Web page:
The Atlas missile was a highly capable launch vehicle due to its very low structural mass. The place where the greatest mass saving was realized was in the fuel tanks which were, in effect, giant, load-bearing, stainless steel balloons whose strength came not from their dime-thin walls, but from their internal pressure. Without that pressure, the Atlas would have collapsed under its own weight, but, kept properly pressurized, it could throw a circa 1954 hydrogen bomb 5,500 nautical miles, or, more significantly, launch Mercury capsules, and countless other non-lethal payloads into Earth orbit, or beyond (for instance, they launched the first probes to Venus and Mars). But, while it was being developed, the “balloon tank” made a lot of people nervous.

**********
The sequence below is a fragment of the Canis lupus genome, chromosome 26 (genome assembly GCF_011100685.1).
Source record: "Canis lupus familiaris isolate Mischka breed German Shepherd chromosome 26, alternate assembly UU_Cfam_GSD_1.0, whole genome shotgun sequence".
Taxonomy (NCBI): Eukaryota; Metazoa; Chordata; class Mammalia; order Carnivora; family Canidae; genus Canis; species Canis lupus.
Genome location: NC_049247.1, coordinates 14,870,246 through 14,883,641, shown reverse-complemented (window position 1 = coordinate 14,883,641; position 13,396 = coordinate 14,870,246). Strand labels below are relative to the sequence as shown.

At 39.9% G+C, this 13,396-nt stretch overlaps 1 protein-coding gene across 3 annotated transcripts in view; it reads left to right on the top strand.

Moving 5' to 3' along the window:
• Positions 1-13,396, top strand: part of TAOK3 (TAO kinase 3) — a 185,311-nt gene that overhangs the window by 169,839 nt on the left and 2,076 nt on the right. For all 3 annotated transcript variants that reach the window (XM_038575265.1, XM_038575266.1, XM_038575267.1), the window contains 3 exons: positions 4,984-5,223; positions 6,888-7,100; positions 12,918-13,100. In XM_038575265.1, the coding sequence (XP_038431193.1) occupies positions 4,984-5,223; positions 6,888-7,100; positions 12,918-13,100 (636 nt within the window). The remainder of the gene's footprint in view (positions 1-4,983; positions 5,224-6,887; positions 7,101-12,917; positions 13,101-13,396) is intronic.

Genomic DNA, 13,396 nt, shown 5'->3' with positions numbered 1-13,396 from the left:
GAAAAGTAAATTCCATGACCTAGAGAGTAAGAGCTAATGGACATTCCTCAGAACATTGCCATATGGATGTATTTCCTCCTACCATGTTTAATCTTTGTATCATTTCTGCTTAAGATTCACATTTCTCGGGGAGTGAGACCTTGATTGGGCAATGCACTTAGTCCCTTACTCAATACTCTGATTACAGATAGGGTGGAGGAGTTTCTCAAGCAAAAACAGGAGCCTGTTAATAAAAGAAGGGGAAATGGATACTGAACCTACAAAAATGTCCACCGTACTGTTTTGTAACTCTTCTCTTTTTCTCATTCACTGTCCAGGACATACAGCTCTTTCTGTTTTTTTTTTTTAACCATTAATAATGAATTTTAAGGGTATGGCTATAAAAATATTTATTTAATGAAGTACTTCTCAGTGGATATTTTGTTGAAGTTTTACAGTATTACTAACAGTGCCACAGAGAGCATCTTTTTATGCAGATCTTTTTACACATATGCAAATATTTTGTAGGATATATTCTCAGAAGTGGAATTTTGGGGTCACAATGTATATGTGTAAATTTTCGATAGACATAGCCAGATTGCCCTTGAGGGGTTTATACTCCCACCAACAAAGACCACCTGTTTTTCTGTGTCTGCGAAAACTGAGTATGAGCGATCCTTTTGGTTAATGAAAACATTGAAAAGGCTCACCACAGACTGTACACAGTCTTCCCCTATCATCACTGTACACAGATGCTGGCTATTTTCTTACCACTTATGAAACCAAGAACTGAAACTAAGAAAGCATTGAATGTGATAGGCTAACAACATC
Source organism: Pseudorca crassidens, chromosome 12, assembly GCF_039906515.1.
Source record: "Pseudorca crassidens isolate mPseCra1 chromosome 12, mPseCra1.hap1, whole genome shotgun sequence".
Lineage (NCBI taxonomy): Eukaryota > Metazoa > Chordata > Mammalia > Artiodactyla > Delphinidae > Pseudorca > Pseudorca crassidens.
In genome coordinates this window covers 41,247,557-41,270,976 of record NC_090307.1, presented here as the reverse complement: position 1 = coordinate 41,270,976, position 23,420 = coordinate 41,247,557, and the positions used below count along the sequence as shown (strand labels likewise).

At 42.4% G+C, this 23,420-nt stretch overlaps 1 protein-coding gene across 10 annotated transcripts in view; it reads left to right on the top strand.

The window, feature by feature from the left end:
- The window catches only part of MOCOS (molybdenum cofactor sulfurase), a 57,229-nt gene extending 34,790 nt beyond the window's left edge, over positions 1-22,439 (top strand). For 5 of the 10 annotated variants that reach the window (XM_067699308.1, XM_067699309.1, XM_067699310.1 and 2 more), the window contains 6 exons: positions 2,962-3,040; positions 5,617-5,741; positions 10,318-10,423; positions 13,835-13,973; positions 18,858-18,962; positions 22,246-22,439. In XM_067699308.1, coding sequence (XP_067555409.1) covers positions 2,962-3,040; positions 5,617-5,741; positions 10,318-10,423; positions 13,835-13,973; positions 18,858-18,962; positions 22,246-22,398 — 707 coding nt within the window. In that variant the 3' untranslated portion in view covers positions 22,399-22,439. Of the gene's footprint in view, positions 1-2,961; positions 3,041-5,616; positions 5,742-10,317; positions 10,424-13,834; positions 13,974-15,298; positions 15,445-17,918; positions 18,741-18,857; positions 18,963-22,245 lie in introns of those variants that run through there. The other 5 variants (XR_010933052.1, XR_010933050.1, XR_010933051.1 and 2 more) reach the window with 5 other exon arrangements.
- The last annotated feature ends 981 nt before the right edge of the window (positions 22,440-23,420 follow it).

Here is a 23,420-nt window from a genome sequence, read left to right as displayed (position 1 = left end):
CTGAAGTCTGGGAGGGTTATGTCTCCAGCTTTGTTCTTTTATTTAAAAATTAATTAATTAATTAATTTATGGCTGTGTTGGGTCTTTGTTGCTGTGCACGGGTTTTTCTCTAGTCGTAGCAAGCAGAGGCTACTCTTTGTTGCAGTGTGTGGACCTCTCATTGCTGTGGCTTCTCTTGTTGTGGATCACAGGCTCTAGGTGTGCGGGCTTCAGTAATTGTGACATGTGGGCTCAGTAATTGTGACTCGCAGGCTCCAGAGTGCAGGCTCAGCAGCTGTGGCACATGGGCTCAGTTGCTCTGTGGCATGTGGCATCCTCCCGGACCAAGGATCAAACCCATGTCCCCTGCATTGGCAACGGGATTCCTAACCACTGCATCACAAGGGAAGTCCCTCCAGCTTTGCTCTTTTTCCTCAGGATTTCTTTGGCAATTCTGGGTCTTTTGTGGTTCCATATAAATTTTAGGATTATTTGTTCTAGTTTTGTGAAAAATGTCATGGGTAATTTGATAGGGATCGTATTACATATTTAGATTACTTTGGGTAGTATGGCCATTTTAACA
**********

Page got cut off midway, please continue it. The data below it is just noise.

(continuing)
From Rockets, Missiles, and Men in Space by Willy Ley, 1968 edition, pg. 328:
The tank of the Atlas consisted of stainless steel which was no thicker than a dime at any point. Generals—and later congressmen—worrying about what would happen if somebody dropped a wrench on such a tank were conducted to a test version of the “stainless steel balloon” that was stiffened by pressure and offered a choice of assorted mallets to see whether they could dent it. In each case the general or congressman grew tired before he had even succeeded in producing a mark that could be seen.
As I understand it, to this day, if you see an Atlas missile on display, hidden in the background somewhere will be a compressor working (or ready to switch on automatically) 24/7 to maintain the necessary level of pressure in its tanks.